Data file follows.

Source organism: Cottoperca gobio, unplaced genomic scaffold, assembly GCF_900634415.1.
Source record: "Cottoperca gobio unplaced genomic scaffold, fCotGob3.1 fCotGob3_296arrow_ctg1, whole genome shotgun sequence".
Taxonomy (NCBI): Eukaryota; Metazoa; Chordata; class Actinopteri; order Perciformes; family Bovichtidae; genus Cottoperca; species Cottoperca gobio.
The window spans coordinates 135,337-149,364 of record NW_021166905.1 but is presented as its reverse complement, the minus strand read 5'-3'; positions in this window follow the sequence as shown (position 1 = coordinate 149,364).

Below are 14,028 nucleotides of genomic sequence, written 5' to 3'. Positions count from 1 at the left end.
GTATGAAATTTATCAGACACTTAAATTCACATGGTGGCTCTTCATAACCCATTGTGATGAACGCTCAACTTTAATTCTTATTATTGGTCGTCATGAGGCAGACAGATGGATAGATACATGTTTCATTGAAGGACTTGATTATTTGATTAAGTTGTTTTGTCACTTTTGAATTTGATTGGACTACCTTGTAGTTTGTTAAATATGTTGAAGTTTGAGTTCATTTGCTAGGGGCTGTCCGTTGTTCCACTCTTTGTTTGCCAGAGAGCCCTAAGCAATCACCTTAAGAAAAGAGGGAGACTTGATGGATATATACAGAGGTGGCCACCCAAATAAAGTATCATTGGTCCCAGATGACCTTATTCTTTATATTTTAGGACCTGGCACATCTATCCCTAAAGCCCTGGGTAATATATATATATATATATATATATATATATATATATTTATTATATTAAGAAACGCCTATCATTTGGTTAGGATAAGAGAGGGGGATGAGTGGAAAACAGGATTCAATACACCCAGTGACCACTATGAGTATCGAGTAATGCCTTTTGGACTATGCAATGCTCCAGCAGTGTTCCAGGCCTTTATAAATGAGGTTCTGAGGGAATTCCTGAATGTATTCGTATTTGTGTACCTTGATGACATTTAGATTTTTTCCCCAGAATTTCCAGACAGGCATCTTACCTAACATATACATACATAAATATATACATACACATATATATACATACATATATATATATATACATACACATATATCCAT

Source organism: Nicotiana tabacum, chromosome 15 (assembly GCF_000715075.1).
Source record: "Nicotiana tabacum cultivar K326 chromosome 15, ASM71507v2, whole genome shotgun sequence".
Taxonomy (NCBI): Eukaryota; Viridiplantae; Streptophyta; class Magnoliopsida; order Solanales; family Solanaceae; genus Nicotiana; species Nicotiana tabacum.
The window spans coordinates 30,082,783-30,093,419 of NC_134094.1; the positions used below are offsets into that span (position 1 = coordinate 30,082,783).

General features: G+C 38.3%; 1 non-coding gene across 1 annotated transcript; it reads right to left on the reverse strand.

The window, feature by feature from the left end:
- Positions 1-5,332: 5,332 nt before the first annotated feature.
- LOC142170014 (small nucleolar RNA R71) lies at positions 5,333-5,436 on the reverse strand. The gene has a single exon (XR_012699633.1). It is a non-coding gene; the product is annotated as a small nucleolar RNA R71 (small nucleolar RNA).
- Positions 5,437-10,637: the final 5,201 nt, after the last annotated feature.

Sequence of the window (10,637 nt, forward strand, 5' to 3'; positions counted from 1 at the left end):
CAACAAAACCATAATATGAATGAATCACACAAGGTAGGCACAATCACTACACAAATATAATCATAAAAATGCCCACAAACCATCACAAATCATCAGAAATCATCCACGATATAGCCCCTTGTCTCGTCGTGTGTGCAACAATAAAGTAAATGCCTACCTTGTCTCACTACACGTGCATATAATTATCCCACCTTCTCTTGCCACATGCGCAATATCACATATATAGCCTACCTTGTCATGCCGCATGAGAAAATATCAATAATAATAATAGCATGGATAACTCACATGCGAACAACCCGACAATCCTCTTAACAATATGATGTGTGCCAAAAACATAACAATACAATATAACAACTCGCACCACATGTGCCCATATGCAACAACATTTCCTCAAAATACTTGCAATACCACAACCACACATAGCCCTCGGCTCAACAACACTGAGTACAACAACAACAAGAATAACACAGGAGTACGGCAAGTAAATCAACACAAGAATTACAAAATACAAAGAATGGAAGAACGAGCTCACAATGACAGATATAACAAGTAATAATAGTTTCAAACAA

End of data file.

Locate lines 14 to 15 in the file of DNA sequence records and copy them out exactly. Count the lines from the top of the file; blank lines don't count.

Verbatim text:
- LOC142170014 (small nucleolar RNA R71) lies at positions 5,333-5,436 on the reverse strand. The gene has a single exon (XR_012699633.1). It is a non-coding gene; the product is annotated as a small nucleolar RNA R71 (small nucleolar RNA).
- Positions 5,437-10,637: the final 5,201 nt, after the last annotated feature.